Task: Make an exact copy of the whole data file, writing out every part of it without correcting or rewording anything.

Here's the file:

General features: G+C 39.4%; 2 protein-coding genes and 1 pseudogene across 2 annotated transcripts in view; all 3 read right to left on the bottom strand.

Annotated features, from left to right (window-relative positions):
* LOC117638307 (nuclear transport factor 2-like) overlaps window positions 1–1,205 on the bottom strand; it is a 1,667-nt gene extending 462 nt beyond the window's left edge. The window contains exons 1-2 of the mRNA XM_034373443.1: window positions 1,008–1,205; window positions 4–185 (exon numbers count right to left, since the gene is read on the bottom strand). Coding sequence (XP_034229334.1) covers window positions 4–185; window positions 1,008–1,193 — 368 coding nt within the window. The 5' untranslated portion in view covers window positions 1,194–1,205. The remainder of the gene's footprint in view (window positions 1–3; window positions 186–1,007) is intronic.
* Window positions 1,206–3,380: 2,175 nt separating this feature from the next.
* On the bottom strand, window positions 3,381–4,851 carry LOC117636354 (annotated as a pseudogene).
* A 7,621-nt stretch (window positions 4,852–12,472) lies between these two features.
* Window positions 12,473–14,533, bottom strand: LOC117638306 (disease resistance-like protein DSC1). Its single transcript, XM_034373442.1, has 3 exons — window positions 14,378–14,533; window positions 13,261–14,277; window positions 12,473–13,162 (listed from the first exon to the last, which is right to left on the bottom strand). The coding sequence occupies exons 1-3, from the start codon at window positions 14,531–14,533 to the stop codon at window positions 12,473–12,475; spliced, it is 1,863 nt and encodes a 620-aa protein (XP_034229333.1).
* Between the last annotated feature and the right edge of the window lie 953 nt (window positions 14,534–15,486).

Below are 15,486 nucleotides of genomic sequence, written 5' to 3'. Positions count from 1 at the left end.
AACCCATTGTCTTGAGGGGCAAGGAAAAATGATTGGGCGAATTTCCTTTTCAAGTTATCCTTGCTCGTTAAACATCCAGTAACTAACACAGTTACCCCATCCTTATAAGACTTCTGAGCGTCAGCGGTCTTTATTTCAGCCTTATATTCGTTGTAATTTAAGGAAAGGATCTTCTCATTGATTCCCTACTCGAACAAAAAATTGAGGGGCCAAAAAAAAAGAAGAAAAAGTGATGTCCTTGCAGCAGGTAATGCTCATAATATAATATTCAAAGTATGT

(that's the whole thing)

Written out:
General features: G+C 39.4%; 2 protein-coding genes and 1 pseudogene across 2 annotated transcripts in view; all 3 read right to left on the bottom strand.

Annotated features, from left to right (window-relative positions):
* LOC117638307 (nuclear transport factor 2-like) overlaps window positions 1–1,205 on the bottom strand; it is a 1,667-nt gene extending 462 nt beyond the window's left edge. The window contains exons 1-2 of the mRNA XM_034373443.1: window positions 1,008–1,205; window positions 4–185 (exon numbers count right to left, since the gene is read on the bottom strand). Coding sequence (XP_034229334.1) covers window positions 4–185; window positions 1,008–1,193 — 368 coding nt within the window. The 5' untranslated portion in view covers window positions 1,194–1,205. The remainder of the gene's footprint in view (window positions 1–3; window positions 186–1,007) is intronic.
* Window positions 1,206–3,380: 2,175 nt separating this feature from the next.
* On the bottom strand, window positions 3,381–4,851 carry LOC117636354 (annotated as a pseudogene).
* A 7,621-nt stretch (window positions 4,852–12,472) lies between these two features.
* Window positions 12,473–14,533, bottom strand: LOC117638306 (disease resistance-like protein DSC1). Its single transcript, XM_034373442.1, has 3 exons — window positions 14,378–14,533; window positions 13,261–14,277; window positions 12,473–13,162 (listed from the first exon to the last, which is right to left on the bottom strand). The coding sequence occupies exons 1-3, from the start codon at window positions 14,531–14,533 to the stop codon at window positions 12,473–12,475; spliced, it is 1,863 nt and encodes a 620-aa protein (XP_034229333.1).
* Between the last annotated feature and the right edge of the window lie 953 nt (window positions 14,534–15,486).

Below are 15,486 nucleotides of genomic sequence, written 5' to 3'. Positions count from 1 at the left end.
AACCCATTGTCTTGAGGGGCAAGGAAAAATGATTGGGCGAATTTCCTTTTCAAGTTATCCTTGCTCGTTAAACATCCAGTAACTAACACAGTTACCCCATCCTTATAAGACTTCTGAGCGTCAGCGGTCTTTATTTCAGCCTTATATTCGTTGTAATTTAAGGAAAGGATCTTCTCATTGATTCCCTACTCGAACAAAAAATTGAGGGGCCAAAAAAAAAGAAGAAAAAGTGATGTCCTTGCAGCAGGTAATGCTCATAATATAATATTCAAAGTATGT